The English word dozen comes from the old form of the French word douzaine, meaning "a group of twelve" ("Assemblage de choses de même nature au nombre de douze" as defined in the eighth edition of the Dictionnaire de l'Académie française). This French word is a derivation from the cardinal number douze ("twelve", from Latin duodĕcim) and the collective suffix -aine (from Latin -ēna), a suffix also used to form other words with similar meanings such as quinzaine (a group of fifteen), vingtaine (a group of twenty), centaine (a group of one hundred), etc. These French words have synonymous cognates in Spanish: docena , quincena, veintena, centena, etc. English dozen, French douzaine and Spanish docena, are also used as indefinite quantifiers to mean "about twelve" or "many" (as in "a dozen times", "dozens of people").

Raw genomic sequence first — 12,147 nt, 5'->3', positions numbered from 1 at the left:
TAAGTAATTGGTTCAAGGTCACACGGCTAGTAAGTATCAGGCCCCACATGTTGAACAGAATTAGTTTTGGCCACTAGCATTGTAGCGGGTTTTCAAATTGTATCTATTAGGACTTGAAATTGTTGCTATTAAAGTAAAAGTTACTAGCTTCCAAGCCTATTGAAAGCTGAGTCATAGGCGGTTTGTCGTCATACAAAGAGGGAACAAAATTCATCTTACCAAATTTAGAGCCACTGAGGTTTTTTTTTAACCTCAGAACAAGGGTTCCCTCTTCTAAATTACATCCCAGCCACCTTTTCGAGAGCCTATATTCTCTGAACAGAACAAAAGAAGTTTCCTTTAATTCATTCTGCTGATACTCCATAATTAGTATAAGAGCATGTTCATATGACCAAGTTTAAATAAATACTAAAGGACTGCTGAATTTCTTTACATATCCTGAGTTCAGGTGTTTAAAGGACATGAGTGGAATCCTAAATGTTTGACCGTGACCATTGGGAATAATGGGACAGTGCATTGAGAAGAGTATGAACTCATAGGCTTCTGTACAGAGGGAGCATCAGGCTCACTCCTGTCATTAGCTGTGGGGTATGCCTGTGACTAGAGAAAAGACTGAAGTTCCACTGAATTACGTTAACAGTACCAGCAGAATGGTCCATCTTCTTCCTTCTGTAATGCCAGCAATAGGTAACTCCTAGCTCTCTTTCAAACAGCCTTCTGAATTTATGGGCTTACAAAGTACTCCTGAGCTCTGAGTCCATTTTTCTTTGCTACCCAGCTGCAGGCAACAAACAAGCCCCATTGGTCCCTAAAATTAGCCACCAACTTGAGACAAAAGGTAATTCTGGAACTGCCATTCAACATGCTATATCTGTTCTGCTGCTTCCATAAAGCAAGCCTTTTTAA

Some historians believe that the base twelve was important because it counts things relating to the marks on the fingers on each hand aside the thumbs. Each finger except for the thumb is divided in three parts, four fingers makes twelve possibilities of counting, and two hands makes possible the accounting of twenty four objects. Using the decimal base for counting only allows ten possibilities with the both hands, one visual option for each finger. This method for accounting was introduced by the Babylonians and its still in use today.